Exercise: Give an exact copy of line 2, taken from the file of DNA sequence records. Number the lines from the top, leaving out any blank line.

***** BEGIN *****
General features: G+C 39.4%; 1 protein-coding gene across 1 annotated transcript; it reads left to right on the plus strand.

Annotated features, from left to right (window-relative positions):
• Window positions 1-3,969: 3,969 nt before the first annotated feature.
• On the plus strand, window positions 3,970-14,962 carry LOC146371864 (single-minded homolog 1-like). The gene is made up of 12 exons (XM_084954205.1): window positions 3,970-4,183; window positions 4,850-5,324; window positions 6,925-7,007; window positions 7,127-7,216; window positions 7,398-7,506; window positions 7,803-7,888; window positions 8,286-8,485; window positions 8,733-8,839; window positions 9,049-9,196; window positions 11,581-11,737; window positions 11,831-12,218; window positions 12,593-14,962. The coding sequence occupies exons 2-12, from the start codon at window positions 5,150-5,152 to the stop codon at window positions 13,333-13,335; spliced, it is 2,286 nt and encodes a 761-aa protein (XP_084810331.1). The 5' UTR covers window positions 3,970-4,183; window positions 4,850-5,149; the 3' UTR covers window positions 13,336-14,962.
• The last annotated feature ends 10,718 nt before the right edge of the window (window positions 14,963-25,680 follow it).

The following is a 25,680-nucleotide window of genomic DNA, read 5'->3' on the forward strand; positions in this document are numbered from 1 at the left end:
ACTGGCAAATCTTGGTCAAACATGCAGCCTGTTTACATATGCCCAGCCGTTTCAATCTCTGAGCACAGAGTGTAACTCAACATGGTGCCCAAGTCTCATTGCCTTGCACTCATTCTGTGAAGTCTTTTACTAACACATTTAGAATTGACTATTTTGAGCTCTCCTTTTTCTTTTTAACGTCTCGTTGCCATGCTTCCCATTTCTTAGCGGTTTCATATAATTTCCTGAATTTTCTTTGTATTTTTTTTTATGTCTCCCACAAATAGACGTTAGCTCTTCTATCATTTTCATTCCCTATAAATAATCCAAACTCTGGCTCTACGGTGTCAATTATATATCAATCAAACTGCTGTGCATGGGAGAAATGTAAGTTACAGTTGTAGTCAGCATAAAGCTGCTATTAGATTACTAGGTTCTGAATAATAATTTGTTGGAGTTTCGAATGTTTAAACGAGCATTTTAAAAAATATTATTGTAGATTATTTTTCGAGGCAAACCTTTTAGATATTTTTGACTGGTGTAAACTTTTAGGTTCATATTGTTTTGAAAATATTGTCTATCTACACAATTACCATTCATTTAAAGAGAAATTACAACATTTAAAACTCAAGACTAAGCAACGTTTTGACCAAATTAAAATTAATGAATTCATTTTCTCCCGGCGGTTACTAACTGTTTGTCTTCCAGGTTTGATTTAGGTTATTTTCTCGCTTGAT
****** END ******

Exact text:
Annotated features, from left to right (window-relative positions):